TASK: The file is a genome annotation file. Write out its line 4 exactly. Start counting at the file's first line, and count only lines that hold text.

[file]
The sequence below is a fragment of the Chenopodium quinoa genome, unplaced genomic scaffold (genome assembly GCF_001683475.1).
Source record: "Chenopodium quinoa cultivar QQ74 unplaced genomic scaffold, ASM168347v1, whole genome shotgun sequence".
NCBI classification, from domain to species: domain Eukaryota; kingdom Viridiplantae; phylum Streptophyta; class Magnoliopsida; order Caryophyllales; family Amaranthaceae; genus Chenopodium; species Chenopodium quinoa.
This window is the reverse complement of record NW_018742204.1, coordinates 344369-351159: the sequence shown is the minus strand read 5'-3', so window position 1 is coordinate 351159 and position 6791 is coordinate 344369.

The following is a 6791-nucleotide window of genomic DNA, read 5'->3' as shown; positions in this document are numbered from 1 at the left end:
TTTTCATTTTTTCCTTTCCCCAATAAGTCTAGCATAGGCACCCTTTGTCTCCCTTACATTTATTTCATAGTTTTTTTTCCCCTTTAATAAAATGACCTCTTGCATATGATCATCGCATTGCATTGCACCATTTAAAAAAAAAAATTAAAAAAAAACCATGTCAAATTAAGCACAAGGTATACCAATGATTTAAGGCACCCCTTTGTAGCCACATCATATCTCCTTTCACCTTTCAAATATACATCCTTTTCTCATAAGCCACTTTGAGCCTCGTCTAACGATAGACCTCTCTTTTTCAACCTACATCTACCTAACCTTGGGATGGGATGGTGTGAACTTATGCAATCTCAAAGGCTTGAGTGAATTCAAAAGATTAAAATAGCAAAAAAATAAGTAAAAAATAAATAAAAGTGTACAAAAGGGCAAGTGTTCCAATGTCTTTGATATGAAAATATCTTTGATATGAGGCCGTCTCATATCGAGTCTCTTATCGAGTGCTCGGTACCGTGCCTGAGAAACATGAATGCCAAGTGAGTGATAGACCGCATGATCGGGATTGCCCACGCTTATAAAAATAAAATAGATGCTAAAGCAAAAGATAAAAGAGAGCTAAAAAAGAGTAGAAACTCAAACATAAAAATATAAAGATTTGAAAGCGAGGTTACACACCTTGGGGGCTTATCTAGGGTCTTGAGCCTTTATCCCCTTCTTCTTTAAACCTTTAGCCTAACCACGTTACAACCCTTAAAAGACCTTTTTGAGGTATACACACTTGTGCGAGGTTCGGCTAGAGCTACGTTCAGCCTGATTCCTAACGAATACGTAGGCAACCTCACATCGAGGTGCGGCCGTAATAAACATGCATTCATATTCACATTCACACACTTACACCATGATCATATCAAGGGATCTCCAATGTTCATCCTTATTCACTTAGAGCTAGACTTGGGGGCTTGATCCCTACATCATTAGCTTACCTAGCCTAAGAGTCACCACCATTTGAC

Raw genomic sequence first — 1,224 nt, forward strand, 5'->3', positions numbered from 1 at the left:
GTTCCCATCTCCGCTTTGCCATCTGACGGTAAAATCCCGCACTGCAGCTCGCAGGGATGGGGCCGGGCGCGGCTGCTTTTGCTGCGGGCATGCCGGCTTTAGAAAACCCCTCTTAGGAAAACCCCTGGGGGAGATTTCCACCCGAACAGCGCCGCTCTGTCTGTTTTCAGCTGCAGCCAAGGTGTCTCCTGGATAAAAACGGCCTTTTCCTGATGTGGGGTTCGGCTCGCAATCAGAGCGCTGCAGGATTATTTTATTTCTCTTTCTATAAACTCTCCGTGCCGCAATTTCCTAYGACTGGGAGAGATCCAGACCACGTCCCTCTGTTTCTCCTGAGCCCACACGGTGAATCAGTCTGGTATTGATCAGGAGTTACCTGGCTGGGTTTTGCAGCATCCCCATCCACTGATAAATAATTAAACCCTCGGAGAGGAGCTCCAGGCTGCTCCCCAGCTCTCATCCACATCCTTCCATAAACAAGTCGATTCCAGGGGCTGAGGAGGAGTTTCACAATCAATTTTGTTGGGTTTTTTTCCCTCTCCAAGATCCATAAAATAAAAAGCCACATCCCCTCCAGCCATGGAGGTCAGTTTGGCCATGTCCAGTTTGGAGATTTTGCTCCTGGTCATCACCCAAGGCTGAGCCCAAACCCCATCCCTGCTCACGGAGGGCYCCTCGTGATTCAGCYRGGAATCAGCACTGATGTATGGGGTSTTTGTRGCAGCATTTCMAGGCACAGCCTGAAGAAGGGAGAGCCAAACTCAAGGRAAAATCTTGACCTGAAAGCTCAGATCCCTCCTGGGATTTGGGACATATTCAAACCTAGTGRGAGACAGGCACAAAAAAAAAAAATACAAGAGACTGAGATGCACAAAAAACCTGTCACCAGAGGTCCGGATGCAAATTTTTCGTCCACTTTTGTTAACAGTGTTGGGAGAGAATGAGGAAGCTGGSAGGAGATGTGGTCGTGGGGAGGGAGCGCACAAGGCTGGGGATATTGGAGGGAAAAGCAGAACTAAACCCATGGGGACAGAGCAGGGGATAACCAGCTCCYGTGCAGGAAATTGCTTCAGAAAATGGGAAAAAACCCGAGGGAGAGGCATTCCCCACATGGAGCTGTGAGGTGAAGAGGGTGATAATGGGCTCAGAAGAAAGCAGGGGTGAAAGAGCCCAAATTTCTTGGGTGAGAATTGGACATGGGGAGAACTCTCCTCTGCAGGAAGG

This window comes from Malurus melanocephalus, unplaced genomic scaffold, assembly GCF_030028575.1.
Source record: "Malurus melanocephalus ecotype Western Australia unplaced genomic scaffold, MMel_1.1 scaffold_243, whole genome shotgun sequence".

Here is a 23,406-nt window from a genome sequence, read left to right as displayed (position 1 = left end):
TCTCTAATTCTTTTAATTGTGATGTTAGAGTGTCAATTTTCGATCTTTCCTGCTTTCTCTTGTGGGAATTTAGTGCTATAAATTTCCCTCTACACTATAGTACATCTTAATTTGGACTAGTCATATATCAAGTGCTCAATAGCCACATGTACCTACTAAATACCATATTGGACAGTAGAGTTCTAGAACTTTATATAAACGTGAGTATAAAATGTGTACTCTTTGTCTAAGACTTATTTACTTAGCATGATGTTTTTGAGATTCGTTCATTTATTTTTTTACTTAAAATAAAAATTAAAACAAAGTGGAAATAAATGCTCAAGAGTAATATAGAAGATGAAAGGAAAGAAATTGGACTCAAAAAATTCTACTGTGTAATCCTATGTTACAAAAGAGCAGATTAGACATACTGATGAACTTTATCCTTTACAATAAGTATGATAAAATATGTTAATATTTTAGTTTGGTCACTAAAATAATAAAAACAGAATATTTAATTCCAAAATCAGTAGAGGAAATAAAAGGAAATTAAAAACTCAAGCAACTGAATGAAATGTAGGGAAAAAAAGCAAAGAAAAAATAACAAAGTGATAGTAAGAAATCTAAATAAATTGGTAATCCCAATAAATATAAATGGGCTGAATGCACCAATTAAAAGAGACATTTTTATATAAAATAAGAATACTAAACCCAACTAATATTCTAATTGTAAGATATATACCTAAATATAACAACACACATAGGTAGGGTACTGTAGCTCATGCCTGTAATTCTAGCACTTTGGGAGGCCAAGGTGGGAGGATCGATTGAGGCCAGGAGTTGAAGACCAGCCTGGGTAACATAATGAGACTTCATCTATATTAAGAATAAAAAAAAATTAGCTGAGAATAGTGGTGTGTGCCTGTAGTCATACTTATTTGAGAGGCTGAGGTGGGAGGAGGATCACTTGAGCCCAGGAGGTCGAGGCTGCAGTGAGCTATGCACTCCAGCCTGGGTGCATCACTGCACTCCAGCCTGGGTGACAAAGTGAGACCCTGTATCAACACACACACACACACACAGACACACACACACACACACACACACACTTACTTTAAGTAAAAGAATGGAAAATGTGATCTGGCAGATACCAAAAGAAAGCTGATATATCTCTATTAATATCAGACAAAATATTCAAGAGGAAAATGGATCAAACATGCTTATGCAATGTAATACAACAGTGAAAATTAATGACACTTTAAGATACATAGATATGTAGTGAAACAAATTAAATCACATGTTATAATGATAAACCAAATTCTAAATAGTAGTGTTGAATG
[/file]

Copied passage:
This window is the reverse complement of record NW_018742204.1, coordinates 344369-351159: the sequence shown is the minus strand read 5'-3', so window position 1 is coordinate 351159 and position 6791 is coordinate 344369.